Routine fetal anomaly scan at 21 weeks of gestation.
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Dilated stomach and intestines surrounded by hypoechoic intraperitoneal ascites.
Meconium peritonitis (MP) is a sterile chemical peritonitis induced by meconium extruding into the peritoneal cavity through a perforation in the intestine (most commonly the ileum), proximal to the site of obstruction and causing peritoneal irritation.
The aetiology is thought to be the result of a sterile chemical peritonitis resulting from a small bowel perforation in utero, possibly due to a meconium ileus, intussusception, an internal bowel hernia, atresia, Meckel’s diverticulum, imperforate anus, peritoneal bands, intrauterine fetal congenital infections caused by CMV or rubella, vascular accident or some other unknown complication.
A prenatal diagnosis of MP can be established by ultrasound findings of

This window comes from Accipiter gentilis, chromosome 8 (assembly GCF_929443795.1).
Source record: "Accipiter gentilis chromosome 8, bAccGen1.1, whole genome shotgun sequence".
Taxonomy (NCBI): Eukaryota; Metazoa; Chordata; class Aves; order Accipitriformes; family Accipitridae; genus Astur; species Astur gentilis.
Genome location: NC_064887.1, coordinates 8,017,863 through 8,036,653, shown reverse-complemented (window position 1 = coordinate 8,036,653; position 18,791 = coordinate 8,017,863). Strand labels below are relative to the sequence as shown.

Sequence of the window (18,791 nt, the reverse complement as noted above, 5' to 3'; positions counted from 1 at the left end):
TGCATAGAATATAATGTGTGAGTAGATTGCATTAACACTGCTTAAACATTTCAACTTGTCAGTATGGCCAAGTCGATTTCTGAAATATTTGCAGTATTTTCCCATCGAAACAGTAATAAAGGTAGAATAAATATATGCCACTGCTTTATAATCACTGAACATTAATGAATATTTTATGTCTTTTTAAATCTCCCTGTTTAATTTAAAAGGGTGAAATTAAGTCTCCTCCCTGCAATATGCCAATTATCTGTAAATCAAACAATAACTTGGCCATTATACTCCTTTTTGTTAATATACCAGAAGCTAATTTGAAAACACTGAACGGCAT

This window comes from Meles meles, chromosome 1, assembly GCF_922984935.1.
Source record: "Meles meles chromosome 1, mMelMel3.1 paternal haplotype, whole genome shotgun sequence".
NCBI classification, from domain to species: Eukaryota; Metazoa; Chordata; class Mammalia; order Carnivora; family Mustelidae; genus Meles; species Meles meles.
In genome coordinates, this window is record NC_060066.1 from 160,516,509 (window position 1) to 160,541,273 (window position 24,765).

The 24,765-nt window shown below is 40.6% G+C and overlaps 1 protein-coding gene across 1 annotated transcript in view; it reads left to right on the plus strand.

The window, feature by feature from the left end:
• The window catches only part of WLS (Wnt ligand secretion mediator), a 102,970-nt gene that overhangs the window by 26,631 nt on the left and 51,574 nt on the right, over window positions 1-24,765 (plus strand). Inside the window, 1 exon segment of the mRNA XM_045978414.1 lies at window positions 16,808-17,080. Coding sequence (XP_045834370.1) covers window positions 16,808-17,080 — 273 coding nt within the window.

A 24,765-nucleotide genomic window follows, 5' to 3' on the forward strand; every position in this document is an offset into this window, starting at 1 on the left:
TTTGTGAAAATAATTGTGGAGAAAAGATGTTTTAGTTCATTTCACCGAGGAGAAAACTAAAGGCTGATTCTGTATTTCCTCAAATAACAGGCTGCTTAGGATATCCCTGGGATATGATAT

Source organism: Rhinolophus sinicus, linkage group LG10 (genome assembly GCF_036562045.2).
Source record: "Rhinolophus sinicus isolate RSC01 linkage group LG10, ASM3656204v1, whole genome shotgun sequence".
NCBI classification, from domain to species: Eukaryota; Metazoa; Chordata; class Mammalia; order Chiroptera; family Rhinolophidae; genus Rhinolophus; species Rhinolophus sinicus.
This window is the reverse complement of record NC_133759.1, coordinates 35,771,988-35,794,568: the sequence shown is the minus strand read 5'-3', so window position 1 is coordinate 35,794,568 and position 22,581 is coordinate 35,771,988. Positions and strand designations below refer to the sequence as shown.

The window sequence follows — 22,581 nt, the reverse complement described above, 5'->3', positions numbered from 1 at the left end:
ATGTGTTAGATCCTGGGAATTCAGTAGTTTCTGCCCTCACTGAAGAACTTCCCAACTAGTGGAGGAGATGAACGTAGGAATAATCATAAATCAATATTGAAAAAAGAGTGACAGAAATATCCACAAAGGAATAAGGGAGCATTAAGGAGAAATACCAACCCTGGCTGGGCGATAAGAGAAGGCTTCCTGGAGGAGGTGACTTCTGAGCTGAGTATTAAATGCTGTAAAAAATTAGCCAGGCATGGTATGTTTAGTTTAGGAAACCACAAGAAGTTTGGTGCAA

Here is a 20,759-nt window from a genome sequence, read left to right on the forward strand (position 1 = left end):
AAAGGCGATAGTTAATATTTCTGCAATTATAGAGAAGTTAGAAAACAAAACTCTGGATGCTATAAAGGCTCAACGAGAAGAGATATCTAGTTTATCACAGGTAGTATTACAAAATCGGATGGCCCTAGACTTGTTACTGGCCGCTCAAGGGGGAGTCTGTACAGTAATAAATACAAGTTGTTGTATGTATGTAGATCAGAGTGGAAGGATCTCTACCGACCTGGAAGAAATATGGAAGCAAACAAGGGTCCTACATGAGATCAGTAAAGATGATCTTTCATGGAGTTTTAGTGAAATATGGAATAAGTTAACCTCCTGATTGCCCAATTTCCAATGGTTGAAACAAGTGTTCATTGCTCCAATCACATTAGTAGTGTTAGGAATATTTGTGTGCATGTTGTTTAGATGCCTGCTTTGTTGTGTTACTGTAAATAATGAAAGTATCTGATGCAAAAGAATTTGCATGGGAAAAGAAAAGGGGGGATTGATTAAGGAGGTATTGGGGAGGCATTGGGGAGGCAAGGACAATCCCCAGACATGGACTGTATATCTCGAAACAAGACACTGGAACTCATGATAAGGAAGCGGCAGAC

- fetal ascites: hypoechoic
- intra-abdominal calcified lesions: if there are calcified lesions present cytic fibrosis is unlikely
- dilated bowel loops: may be due to atresia
- dilated stomach: may be due to ileus
- pseudocyst formation: omentum walls off the meconium collection, resulting in the formation of a cyctic mass
- dense mass: the intense chemical reaction causes the formation of a dense mass with calcium deposits that eventually seal off the perforation (the fibroadhesive type)
- hydrocele/vulvar swelling: due to passing down of meconium through the patent processus vaginalis
- polyhydramnios: lack of swallowing of amniotic fluid
In the majority of cases, the perforation has closed by the time of birth. Mortality is said to be high in the cases in which the perforation persists until the time of birth.
The neonatal outcomes of MP are much better if it is detected prenatally than if it is diagnosed after birth. In addition, the ultrasound features of MP vary with gestational age. Fetal ascites, polyhydramnios and dilated bowel loops can resolve spontaneously throughout the prenatal course.
Early onset of MP has been associated with lower survival rates and poorer neonatal outcomes.
- Konje, J. C., de Chazal, R., MacFadyen, U. and Taylor, D. J. (1995), Antenatal diagnosis and management of meconium peritonitis: a case report and review of the literature. Ultrasound Obstet Gynecol, 6: 66–69. doi: 10.1046/j.1469-0705.1995.06010066.x